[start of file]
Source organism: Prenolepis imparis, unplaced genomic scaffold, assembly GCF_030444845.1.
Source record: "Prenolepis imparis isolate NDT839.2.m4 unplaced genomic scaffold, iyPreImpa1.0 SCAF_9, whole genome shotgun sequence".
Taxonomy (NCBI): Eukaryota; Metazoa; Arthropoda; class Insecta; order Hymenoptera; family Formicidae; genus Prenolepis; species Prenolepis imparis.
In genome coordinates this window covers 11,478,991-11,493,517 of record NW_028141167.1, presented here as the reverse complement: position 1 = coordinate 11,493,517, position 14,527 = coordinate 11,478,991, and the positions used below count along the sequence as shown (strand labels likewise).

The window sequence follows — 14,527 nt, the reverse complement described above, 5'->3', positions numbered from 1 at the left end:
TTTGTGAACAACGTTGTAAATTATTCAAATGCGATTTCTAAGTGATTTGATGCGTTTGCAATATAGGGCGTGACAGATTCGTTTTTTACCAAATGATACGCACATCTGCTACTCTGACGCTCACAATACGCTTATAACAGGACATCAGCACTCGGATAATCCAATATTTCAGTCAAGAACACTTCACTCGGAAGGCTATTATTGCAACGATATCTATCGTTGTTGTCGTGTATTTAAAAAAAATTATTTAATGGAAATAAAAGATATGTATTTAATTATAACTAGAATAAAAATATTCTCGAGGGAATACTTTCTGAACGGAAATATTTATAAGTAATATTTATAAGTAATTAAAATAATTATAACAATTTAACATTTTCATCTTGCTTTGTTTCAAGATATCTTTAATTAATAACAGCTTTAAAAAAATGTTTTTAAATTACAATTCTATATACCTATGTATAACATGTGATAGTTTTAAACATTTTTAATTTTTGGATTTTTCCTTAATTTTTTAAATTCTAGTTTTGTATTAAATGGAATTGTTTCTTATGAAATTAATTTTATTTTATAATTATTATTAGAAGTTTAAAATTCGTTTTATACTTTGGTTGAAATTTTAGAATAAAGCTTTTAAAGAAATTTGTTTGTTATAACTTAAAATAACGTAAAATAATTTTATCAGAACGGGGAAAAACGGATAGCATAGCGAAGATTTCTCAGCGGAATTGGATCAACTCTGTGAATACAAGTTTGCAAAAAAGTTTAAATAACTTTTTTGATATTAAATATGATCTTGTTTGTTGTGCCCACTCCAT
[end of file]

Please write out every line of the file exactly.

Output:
Source organism: Prenolepis imparis, unplaced genomic scaffold, assembly GCF_030444845.1.
Source record: "Prenolepis imparis isolate NDT839.2.m4 unplaced genomic scaffold, iyPreImpa1.0 SCAF_9, whole genome shotgun sequence".
Taxonomy (NCBI): Eukaryota; Metazoa; Arthropoda; class Insecta; order Hymenoptera; family Formicidae; genus Prenolepis; species Prenolepis imparis.
In genome coordinates this window covers 11,478,991-11,493,517 of record NW_028141167.1, presented here as the reverse complement: position 1 = coordinate 11,493,517, position 14,527 = coordinate 11,478,991, and the positions used below count along the sequence as shown (strand labels likewise).

The window sequence follows — 14,527 nt, the reverse complement described above, 5'->3', positions numbered from 1 at the left end:
TTTGTGAACAACGTTGTAAATTATTCAAATGCGATTTCTAAGTGATTTGATGCGTTTGCAATATAGGGCGTGACAGATTCGTTTTTTACCAAATGATACGCACATCTGCTACTCTGACGCTCACAATACGCTTATAACAGGACATCAGCACTCGGATAATCCAATATTTCAGTCAAGAACACTTCACTCGGAAGGCTATTATTGCAACGATATCTATCGTTGTTGTCGTGTATTTAAAAAAAATTATTTAATGGAAATAAAAGATATGTATTTAATTATAACTAGAATAAAAATATTCTCGAGGGAATACTTTCTGAACGGAAATATTTATAAGTAATATTTATAAGTAATTAAAATAATTATAACAATTTAACATTTTCATCTTGCTTTGTTTCAAGATATCTTTAATTAATAACAGCTTTAAAAAAATGTTTTTAAATTACAATTCTATATACCTATGTATAACATGTGATAGTTTTAAACATTTTTAATTTTTGGATTTTTCCTTAATTTTTTAAATTCTAGTTTTGTATTAAATGGAATTGTTTCTTATGAAATTAATTTTATTTTATAATTATTATTAGAAGTTTAAAATTCGTTTTATACTTTGGTTGAAATTTTAGAATAAAGCTTTTAAAGAAATTTGTTTGTTATAACTTAAAATAACGTAAAATAATTTTATCAGAACGGGGAAAAACGGATAGCATAGCGAAGATTTCTCAGCGGAATTGGATCAACTCTGTGAATACAAGTTTGCAAAAAAGTTTAAATAACTTTTTTGATATTAAATATGATCTTGTTTGTTGTGCCCACTCCAT